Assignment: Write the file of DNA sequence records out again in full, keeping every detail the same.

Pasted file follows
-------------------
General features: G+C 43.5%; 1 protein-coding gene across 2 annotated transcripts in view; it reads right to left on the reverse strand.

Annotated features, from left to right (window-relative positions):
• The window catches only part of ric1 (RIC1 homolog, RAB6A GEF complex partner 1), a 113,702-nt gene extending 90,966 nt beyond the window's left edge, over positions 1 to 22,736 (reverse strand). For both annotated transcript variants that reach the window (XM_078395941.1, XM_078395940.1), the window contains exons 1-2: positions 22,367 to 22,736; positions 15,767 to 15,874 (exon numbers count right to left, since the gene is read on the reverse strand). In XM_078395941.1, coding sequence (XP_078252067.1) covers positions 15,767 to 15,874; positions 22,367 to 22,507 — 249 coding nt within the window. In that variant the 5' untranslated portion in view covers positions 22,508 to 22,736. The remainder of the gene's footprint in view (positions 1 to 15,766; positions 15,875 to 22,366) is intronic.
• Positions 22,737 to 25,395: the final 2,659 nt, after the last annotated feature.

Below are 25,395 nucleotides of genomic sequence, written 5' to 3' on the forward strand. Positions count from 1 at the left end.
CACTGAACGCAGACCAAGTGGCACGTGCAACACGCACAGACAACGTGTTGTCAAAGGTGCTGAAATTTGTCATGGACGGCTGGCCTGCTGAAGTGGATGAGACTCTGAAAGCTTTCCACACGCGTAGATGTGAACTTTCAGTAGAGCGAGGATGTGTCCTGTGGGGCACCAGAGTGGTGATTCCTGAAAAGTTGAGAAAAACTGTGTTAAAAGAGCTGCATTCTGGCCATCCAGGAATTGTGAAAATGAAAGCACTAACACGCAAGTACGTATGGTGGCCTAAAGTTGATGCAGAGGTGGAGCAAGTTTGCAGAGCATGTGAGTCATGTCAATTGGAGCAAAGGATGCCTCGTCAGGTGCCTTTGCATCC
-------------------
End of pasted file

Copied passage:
General features: G+C 43.5%; 1 protein-coding gene across 2 annotated transcripts in view; it reads right to left on the reverse strand.

Annotated features, from left to right (window-relative positions):
• The window catches only part of ric1 (RIC1 homolog, RAB6A GEF complex partner 1), a 113,702-nt gene extending 90,966 nt beyond the window's left edge, over positions 1 to 22,736 (reverse strand). For both annotated transcript variants that reach the window (XM_078395941.1, XM_078395940.1), the window contains exons 1-2: positions 22,367 to 22,736; positions 15,767 to 15,874 (exon numbers count right to left, since the gene is read on the reverse strand). In XM_078395941.1, coding sequence (XP_078252067.1) covers positions 15,767 to 15,874; positions 22,367 to 22,507 — 249 coding nt within the window. In that variant the 5' untranslated portion in view covers positions 22,508 to 22,736. The remainder of the gene's footprint in view (positions 1 to 15,766; positions 15,875 to 22,366) is intronic.
• Positions 22,737 to 25,395: the final 2,659 nt, after the last annotated feature.

Below are 25,395 nucleotides of genomic sequence, written 5' to 3' on the forward strand. Positions count from 1 at the left end.
CACTGAACGCAGACCAAGTGGCACGTGCAACACGCACAGACAACGTGTTGTCAAAGGTGCTGAAATTTGTCATGGACGGCTGGCCTGCTGAAGTGGATGAGACTCTGAAAGCTTTCCACACGCGTAGATGTGAACTTTCAGTAGAGCGAGGATGTGTCCTGTGGGGCACCAGAGTGGTGATTCCTGAAAAGTTGAGAAAAACTGTGTTAAAAGAGCTGCATTCTGGCCATCCAGGAATTGTGAAAATGAAAGCACTAACACGCAAGTACGTATGGTGGCCTAAAGTTGATGCAGAGGTGGAGCAAGTTTGCAGAGCATGTGAGTCATGTCAATTGGAGCAAAGGATGCCTCGTCAGGTGCCTTTGCATCC